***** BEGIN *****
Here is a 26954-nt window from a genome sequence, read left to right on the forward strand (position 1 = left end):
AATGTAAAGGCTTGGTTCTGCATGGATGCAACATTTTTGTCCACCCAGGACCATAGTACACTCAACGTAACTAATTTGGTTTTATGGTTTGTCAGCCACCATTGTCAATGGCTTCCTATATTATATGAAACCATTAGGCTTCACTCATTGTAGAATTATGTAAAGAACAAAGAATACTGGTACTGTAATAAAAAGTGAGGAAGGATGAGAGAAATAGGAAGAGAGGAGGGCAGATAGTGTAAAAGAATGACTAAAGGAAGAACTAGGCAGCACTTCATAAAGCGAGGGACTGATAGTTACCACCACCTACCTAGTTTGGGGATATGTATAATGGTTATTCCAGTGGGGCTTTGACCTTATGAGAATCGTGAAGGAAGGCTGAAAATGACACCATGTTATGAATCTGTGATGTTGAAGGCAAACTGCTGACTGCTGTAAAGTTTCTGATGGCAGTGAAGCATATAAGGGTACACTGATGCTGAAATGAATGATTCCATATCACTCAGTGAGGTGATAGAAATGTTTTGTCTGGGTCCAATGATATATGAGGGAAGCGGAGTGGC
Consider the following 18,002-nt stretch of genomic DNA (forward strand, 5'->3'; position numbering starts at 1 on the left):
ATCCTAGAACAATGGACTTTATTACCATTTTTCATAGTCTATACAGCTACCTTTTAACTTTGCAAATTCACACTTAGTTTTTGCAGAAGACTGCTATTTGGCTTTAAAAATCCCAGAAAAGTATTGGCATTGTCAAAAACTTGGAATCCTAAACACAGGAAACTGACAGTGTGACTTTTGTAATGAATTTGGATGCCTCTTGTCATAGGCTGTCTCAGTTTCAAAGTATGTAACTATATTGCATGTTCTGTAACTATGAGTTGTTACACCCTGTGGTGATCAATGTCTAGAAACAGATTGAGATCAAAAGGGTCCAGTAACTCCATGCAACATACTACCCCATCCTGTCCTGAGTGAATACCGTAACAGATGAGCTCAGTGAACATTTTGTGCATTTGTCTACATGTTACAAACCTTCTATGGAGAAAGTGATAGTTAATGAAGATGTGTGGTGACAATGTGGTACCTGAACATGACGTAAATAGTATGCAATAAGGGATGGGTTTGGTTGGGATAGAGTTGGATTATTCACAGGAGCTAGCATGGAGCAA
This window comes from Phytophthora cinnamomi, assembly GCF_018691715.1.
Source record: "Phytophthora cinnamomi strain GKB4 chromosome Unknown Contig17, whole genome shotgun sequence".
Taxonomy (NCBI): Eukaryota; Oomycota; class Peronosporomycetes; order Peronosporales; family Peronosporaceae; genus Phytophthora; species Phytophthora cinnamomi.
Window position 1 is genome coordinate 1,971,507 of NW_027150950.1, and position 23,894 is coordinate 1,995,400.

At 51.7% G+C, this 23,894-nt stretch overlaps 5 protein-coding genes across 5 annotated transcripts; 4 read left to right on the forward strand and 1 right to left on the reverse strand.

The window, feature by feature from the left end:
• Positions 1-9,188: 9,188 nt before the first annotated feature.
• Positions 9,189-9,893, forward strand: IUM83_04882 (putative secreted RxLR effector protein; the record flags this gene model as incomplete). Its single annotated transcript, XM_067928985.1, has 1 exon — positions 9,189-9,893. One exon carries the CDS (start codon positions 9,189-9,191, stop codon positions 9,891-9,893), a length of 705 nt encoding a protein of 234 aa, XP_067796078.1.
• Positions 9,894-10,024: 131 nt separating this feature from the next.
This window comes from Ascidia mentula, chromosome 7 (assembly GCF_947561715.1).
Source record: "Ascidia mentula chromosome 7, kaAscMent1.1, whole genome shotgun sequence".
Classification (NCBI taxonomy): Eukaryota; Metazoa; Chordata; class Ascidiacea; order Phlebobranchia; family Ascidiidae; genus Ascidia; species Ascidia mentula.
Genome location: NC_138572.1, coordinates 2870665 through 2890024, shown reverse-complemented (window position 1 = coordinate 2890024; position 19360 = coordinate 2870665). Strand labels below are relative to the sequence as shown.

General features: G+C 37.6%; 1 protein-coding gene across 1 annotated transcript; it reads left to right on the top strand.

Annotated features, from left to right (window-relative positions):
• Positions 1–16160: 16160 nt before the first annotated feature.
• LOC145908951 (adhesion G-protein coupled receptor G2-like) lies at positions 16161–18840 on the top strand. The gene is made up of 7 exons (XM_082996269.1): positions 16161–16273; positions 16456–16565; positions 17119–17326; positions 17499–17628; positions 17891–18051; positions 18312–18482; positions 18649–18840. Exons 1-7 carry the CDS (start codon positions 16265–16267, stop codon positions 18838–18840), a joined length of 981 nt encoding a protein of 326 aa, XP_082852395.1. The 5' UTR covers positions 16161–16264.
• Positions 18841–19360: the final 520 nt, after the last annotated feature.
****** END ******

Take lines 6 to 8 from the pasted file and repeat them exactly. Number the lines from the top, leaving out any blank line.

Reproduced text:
Source record: "Phytophthora cinnamomi strain GKB4 chromosome Unknown Contig17, whole genome shotgun sequence".
Taxonomy (NCBI): Eukaryota; Oomycota; class Peronosporomycetes; order Peronosporales; family Peronosporaceae; genus Phytophthora; species Phytophthora cinnamomi.
Window position 1 is genome coordinate 1,971,507 of NW_027150950.1, and position 23,894 is coordinate 1,995,400.